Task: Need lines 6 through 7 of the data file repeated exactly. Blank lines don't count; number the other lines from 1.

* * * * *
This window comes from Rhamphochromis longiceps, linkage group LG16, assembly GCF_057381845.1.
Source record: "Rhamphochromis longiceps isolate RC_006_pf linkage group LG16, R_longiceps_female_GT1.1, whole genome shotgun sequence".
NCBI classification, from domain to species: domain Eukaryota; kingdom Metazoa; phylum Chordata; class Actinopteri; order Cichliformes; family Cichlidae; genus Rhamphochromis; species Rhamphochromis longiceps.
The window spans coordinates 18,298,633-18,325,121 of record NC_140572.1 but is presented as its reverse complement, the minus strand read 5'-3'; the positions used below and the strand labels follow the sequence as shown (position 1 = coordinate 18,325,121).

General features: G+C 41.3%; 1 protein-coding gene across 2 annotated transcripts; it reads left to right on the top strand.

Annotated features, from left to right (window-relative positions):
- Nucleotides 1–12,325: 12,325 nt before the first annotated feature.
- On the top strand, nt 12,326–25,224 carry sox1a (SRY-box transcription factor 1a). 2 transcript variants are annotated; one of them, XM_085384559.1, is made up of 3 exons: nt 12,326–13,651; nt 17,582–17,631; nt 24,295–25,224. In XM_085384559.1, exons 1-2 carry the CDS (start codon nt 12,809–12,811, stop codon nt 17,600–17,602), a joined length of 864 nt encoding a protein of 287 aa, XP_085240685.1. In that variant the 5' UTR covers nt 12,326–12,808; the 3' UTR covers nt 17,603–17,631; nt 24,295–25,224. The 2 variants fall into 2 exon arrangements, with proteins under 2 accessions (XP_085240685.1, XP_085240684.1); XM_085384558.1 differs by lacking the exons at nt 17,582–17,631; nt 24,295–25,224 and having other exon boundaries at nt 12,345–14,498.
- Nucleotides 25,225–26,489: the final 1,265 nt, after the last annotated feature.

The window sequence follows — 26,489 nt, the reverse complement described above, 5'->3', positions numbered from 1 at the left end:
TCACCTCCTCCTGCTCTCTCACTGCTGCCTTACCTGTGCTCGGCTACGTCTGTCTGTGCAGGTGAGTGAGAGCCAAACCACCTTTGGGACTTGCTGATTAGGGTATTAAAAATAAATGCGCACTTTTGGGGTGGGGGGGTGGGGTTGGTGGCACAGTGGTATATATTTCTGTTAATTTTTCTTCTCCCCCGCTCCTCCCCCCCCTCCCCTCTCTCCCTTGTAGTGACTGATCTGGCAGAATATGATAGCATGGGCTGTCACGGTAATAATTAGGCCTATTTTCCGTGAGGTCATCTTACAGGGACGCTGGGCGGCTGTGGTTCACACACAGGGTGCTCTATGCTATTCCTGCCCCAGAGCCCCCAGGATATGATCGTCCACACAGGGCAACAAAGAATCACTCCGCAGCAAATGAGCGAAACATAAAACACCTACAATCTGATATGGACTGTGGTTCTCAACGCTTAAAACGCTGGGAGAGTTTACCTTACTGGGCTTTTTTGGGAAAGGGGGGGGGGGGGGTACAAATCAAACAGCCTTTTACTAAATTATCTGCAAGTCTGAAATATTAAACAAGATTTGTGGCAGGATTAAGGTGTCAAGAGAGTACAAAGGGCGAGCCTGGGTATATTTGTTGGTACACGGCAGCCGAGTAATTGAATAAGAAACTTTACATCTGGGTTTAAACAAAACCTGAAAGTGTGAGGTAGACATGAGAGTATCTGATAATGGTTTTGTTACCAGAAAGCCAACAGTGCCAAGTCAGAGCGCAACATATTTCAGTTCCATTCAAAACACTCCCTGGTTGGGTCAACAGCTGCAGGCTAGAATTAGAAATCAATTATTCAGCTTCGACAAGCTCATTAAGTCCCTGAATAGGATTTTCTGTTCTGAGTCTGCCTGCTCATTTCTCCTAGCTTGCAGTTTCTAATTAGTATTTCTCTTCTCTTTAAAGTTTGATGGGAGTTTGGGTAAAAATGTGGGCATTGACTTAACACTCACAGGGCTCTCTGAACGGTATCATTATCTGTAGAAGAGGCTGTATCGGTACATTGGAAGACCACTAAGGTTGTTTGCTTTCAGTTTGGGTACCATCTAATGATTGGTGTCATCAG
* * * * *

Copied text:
Annotated features, from left to right (window-relative positions):
- Nucleotides 1–12,325: 12,325 nt before the first annotated feature.